Games in Science and Technology

Surgeons Learn Hands-On with Virtual Skills Lab

Doctors Performing SurgeryDon't be too quick to look down on your child's interest in video games. Who knows, maybe the skills they acquire during playing will help them save lives. Doctors at the University Medical Center of Southern Nevada in Las Vegas are utilizing machines that use video game technology to learn how to perform surgeries.

In the Virtual Skills Lab at UMC, created by the UMC and its School of Medicine, surgical residents are learning to do procedures via video game technology, before attempting them on living patients.

But this is far from your Trauma Center games. This technology allows residents to interact with realistic tissues through sophisticated graphics and computer-generated simulations. Read More...

"The virtual reality simulators harness a technology called haptics which allows the user to feel the tissues as they manipulate them with virtual instruments," says Dr. Shawn Tsuda, Director of the Virtual Skills Laboratory, in a press release.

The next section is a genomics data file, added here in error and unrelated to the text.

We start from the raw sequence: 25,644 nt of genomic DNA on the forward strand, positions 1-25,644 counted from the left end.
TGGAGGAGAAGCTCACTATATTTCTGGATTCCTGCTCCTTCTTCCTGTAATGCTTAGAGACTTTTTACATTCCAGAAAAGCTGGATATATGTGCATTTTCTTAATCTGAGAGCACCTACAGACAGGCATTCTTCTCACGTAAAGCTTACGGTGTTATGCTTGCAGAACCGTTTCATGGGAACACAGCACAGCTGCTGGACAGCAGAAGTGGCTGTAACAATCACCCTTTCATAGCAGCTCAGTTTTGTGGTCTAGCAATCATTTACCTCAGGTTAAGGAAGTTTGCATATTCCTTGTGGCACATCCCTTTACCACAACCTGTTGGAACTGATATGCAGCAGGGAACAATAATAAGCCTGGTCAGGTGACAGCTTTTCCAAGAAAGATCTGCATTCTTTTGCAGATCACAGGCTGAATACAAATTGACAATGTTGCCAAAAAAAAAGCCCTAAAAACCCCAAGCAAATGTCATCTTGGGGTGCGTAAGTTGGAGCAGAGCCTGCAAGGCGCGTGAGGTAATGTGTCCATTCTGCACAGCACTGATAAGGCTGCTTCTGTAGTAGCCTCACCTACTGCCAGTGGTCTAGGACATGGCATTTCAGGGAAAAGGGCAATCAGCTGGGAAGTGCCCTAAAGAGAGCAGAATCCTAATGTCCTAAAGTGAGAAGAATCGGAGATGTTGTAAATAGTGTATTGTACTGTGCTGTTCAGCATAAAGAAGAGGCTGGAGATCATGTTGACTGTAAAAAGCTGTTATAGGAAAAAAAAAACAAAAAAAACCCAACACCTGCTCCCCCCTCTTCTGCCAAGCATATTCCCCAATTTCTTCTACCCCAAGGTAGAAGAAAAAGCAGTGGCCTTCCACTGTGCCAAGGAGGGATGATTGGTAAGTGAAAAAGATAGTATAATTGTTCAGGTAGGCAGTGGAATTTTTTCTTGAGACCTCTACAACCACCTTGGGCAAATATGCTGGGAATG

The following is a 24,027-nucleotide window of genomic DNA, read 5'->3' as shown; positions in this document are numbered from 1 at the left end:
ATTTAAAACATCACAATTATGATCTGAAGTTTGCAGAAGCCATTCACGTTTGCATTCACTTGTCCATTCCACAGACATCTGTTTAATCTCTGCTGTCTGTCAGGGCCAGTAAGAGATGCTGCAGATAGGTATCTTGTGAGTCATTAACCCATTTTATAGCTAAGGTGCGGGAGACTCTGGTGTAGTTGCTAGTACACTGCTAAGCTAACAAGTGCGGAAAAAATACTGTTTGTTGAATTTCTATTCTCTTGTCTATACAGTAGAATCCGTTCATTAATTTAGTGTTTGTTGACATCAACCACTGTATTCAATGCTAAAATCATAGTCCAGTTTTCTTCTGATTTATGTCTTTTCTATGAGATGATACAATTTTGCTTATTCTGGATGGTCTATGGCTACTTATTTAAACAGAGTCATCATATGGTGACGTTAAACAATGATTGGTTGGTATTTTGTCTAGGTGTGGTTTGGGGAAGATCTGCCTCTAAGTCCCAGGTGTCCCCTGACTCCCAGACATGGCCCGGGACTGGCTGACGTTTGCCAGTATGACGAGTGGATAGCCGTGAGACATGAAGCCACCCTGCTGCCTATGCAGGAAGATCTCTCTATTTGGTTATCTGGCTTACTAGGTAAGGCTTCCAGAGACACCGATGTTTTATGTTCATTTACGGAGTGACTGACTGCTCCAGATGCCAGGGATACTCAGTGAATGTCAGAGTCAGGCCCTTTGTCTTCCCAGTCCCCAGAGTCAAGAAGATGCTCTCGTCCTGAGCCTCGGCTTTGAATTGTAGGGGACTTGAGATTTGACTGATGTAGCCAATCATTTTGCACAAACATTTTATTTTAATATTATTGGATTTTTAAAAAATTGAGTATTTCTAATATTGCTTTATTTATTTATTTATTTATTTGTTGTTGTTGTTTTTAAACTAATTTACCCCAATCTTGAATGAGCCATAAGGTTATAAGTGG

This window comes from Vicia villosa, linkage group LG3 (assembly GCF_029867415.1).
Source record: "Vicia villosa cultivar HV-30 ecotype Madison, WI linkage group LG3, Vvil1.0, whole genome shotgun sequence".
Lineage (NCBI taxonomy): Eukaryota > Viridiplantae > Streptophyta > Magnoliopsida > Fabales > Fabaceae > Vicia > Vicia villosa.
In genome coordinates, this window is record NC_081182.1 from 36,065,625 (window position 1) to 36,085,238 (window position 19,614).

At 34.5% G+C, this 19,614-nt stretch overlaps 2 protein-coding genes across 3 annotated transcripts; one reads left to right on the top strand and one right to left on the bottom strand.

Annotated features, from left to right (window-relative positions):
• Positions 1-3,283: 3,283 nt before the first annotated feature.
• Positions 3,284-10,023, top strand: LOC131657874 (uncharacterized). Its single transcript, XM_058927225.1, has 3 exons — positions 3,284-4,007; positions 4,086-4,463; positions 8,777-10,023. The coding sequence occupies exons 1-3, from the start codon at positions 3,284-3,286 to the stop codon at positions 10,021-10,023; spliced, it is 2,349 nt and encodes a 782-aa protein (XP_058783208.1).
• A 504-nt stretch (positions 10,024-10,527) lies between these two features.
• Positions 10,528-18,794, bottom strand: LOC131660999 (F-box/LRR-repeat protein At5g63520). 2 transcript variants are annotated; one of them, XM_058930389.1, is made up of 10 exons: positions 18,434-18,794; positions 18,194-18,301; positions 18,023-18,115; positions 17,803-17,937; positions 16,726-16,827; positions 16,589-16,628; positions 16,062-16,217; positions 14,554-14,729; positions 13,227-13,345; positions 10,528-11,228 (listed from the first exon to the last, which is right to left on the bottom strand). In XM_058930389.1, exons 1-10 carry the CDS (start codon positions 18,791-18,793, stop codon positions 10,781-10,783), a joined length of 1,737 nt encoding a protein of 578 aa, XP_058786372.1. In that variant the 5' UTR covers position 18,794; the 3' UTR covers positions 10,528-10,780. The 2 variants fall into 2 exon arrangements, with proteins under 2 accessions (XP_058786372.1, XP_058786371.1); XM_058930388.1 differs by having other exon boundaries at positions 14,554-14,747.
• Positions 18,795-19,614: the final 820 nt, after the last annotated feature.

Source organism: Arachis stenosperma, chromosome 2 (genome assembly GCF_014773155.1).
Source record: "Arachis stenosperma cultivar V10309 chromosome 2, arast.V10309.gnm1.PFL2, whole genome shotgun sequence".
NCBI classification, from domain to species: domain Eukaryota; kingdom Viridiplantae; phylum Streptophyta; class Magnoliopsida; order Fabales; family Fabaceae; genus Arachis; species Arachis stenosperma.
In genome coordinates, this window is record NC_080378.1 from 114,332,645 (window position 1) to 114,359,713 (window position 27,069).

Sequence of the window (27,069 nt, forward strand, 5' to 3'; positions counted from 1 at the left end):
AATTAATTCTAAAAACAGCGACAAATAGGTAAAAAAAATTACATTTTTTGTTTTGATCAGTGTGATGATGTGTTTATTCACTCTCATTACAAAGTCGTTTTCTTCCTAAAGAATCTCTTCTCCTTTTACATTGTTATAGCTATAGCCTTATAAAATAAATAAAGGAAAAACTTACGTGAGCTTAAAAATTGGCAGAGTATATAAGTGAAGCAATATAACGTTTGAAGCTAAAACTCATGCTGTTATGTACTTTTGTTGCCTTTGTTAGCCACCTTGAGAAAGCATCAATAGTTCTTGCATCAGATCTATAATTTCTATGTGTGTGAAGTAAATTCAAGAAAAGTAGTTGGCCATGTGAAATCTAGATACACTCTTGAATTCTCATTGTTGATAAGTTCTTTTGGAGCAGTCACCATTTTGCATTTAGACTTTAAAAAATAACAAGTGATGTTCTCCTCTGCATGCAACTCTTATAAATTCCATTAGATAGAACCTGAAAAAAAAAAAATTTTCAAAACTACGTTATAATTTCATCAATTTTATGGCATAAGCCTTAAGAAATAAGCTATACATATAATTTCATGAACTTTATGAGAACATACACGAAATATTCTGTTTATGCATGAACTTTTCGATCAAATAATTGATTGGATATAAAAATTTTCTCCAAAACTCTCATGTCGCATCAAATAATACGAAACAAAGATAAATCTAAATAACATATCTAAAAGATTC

To keep it fun, residents also compete, thereby promoting excellence. So skilled at the Virtual Skills Lab, Dr. Tsuda has won the national Top Gun competition, a series of laparoscopic tasks performed for time and accuracy.

In the Virtual Skills Lab residents are acquiring the difficult skills needed to do a real colonoscopy, by performing a virtual one. If they hurt the machine, it will cry out. Not only is there a colonoscopy machine, but there's also one that simulates a gallbladder operation, among others.

"When a surgeon was faced with new skills, before a lab like this, surgeons would learn how to do this, with patients, with a proctor that had done this before and the old dictum of see one do one teach one used to be kind of the rule in surgery," said Dr. James Lau, surgeon, quoted in a news report.

Interestingly, the virtual skills are now part of the board certification process, required by the American College of Surgeons. The UMC lab is also available for local surgeons, who need to brush up on their skills for re-accreditation, or just to be a better surgeon. According to studies, virtual labs such as this increase skill while decreasing operating time and complications.